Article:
Alert details and responses (document deprecated)

Note: This document only applies to some of our larger existing customers whose accounts were too large to use the automated update scripts when Alert Policies were rolled out.

When an event triggers an alert, the alert summary information automatically appears on your New Relic dashboard's Recent Events list. For details about the alert, including history and charts, click the alert's corresponding link. From the details page you can also acknowledge that you received the alert notification.

Tip: To filter the Recent Events list to a specific type of event, click the corresponding icon. You can also view dashboard details about alerts, errors, and deployments by selecting Applications > (selected app) > Events or by selecting Tools > Alerts.

Alert triggers

When an Apdex or Error Rate problem triggers an application alert, New Relic sends an initial notification. If availability monitoring detects a site outage while the alert is still open, it escalates the problem to a Downtime alert and sends another notification. When all Critical or Downtime problems are resolved, New Relic sends one final, closing notification.

Caution Events
Applications > (selected app) > Recent Events: Here is an example of a Critical event (red) and Closed notification (envelope icon) for an app.

New Relic does not immediately create problem events when a threshold is crossed. For example, if your Apdex score goes below your Critical threshold, New Relic does not immediately turn your app's traffic light to red or send an alert. This helps avoid excessive notifications and "flapping" of alerts. Depending on the alert type, it usually takes a couple of minutes before New Relic determines the problem is not just a temporary spike and changes the traffic light to red.

New Relic requires a minimum data sample before triggering problem events. For example, evaluating alerts for idle applications often results in excessive events and messages. If your application is getting fewer than ten requests per minute, it does not trigger an Error Rate or Apdex alert.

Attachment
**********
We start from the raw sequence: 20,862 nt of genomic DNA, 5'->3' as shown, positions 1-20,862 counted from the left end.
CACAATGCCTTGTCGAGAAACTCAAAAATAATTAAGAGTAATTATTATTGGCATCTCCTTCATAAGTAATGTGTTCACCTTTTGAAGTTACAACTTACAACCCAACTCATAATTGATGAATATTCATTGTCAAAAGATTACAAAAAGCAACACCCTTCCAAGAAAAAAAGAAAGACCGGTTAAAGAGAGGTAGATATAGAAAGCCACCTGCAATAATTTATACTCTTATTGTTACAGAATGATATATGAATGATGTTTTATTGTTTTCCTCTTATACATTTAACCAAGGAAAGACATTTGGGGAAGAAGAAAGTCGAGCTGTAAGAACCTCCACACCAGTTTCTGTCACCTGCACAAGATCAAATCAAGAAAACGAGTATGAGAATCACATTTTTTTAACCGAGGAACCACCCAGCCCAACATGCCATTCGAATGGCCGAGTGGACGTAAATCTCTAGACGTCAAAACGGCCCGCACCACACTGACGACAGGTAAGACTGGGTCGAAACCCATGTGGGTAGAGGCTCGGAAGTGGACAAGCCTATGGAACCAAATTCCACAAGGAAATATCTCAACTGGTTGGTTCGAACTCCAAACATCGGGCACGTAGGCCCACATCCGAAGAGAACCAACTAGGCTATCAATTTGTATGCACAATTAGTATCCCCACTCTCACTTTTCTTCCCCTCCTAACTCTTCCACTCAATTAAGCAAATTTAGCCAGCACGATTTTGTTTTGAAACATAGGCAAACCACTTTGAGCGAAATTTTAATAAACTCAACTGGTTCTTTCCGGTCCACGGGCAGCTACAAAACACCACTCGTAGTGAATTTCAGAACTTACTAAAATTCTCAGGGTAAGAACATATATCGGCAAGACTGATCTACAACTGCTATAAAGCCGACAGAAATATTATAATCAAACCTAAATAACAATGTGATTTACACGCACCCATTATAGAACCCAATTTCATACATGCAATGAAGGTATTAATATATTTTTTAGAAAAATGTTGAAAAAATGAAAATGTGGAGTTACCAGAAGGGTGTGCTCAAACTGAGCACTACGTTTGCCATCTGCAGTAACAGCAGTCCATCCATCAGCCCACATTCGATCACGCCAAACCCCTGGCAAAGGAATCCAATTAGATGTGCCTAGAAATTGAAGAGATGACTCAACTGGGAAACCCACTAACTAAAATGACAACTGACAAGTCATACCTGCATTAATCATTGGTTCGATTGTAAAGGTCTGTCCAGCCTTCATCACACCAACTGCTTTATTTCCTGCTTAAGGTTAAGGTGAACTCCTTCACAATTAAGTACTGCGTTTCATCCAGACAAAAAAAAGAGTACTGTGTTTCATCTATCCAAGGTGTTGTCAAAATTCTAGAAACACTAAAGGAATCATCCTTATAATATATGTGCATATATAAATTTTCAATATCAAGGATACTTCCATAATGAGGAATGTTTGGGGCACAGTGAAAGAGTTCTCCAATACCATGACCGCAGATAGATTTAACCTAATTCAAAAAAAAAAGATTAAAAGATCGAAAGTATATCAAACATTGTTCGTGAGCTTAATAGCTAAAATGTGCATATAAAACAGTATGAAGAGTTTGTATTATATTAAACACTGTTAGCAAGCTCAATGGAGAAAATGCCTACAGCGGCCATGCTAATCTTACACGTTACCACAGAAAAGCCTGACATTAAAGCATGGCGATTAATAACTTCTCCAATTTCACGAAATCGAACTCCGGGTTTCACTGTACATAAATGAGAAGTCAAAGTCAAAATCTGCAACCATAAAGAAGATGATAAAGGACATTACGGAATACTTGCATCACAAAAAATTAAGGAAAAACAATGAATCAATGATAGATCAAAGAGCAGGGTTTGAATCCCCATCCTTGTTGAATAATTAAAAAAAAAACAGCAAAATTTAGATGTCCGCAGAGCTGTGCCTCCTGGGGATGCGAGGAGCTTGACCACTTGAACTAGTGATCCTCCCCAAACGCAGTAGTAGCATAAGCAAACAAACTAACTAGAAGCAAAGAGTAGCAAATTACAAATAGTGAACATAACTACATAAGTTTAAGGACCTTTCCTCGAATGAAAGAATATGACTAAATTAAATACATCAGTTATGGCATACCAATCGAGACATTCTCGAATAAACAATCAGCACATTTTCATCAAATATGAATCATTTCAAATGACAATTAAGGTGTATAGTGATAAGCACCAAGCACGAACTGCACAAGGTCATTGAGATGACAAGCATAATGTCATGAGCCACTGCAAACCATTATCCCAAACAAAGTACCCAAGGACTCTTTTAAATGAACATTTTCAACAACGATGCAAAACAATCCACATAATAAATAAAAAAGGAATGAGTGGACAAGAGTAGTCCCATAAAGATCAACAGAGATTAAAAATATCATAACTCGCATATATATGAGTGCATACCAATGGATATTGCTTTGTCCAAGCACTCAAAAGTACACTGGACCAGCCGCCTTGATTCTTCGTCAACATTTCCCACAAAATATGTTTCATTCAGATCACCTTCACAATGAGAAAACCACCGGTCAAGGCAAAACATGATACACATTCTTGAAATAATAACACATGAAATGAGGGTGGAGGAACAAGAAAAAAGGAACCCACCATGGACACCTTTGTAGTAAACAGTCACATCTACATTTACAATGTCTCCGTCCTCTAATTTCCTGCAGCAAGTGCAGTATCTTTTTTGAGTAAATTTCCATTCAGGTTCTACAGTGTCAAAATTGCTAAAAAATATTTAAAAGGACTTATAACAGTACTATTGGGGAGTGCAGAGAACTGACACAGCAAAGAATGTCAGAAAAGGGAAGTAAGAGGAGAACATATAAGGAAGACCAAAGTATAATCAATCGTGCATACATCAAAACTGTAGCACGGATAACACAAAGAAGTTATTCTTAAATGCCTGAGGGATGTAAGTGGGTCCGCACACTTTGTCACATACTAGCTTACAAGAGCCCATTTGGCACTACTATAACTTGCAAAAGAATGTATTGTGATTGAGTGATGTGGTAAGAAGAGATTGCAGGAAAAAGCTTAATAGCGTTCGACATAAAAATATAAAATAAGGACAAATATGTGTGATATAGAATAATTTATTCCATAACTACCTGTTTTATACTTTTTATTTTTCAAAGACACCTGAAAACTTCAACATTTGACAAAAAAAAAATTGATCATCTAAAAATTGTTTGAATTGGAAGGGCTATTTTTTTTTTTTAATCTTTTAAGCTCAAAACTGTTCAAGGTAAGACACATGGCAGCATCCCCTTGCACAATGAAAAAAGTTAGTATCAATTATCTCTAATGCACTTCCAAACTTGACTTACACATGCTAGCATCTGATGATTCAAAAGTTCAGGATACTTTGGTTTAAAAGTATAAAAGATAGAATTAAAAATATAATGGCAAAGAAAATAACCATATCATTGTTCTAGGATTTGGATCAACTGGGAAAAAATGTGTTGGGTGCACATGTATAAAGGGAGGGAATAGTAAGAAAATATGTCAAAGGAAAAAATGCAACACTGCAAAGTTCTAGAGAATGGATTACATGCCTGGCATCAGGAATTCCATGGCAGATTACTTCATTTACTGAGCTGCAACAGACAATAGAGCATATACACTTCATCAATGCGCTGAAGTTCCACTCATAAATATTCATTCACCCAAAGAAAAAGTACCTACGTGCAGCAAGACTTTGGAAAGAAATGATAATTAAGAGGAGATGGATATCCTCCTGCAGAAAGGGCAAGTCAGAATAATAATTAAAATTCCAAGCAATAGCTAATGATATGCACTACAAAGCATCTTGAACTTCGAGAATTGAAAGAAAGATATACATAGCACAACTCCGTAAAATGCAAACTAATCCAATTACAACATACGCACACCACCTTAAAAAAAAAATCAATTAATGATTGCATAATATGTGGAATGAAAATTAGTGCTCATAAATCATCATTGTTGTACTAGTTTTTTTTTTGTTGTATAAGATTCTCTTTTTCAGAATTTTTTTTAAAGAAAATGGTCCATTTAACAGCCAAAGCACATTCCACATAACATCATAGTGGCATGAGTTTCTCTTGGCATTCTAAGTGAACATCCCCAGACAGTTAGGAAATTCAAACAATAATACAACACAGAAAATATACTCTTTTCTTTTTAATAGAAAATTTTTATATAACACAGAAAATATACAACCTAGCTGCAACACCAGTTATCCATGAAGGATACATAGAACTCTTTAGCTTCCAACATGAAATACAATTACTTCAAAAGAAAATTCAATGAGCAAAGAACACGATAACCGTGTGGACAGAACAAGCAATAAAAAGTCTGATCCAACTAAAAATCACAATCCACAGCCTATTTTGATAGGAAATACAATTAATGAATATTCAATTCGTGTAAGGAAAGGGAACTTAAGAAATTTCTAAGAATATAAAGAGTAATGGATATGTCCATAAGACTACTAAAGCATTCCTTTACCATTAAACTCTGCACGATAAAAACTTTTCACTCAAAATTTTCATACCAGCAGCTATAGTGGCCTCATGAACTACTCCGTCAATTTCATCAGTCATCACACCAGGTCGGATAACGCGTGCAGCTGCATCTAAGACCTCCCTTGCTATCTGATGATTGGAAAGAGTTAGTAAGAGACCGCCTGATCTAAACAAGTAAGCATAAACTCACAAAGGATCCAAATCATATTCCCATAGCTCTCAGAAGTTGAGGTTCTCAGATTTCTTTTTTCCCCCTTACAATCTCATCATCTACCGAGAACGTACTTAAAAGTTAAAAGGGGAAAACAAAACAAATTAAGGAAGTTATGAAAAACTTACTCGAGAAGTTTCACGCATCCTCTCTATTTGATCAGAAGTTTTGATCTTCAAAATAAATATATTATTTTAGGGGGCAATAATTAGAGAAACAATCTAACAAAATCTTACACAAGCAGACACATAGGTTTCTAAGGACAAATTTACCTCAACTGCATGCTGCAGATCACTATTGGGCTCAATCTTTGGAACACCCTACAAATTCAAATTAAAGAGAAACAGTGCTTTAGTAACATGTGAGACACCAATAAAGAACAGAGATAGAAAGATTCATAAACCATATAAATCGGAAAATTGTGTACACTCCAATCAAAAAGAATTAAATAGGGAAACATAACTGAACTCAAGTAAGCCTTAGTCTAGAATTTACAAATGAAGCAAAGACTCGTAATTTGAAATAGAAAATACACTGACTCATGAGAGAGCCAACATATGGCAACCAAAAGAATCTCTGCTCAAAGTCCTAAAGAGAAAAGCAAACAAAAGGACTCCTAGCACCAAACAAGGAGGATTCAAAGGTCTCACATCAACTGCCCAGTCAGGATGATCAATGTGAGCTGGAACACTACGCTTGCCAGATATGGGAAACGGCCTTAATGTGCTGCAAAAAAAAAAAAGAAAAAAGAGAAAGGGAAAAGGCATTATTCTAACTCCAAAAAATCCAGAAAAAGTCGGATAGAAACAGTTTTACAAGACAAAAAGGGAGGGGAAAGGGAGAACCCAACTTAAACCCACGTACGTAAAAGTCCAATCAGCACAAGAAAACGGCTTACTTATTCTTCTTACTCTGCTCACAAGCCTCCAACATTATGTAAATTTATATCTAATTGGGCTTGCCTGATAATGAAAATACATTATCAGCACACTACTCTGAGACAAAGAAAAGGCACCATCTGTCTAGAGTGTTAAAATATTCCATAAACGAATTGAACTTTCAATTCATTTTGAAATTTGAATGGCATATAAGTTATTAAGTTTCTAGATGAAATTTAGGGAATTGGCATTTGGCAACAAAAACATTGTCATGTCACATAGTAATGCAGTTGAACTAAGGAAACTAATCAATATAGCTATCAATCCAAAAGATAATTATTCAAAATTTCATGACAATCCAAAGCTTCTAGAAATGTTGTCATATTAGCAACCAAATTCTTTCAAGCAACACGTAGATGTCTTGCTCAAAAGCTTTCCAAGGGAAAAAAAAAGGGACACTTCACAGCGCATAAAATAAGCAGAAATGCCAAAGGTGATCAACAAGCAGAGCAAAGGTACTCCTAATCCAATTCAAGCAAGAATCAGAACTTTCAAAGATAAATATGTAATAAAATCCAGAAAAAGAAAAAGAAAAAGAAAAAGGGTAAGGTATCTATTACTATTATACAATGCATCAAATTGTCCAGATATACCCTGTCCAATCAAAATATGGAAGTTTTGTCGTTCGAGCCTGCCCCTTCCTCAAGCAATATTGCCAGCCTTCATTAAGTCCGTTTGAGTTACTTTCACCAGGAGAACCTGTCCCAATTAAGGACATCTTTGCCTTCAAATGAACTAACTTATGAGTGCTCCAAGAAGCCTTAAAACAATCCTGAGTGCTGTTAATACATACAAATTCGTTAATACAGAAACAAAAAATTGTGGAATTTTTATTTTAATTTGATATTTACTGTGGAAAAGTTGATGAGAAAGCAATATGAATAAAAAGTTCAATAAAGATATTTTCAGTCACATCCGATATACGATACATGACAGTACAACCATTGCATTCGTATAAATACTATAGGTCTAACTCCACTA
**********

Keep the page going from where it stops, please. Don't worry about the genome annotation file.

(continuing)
Note: New incidents are created for an application only when there are no currently open incidents. If you want to test your alert thresholds:

  1. Adjust your alert thresholds so that all application traffic lights turn green.
  2. Wait 15 minutes, and then view the application's Recent Events list to verify there are no open threshold incidents.
  3. Lower one of the threshold settings to a value that should cause an incident, and wait the appropriate interval.
  4. Look for a new incident on the Recent Events list and for any alert notifications you have set up (such as email).

Acknowledging alerts

Optional: From the alert's details page, click Acknowledge alert. This sends an email to your team that you have acknowledged the event. New Relic automatically records your name in the alert and lists it on the alert's page.

Caution Events
Applications > (menu or selected app) > Recent Events > (event link): Here is an example of alert details when you click an alert's corresponding link.

Tip: The New Relic for iOS app also includes an Acknowledge button for email and push notifications.

Apdex vs. response time alerts

New Relic does not trigger alerts for response times. We believe that the Apdex score provides a better reflection than average response time for how your application performs. For example, average response times can be skewed by outliers, while the Apdex score gives a more accurate assessment of acceptable response time rates that your users experience.

Alerts on Apdex scores are almost always meaningful and deserve a higher level of attention. For more information, see Viewing your Apdex score.

For more help

Additional documentation resources include:

  • Alerts dashboard (New Relic dashboard with a table listing alerts history that you can drill down into details)
  • Errors dashboard (New Relic dashboard with a chart of error rate percentages for the selected time period and a list of error messages to drill down)

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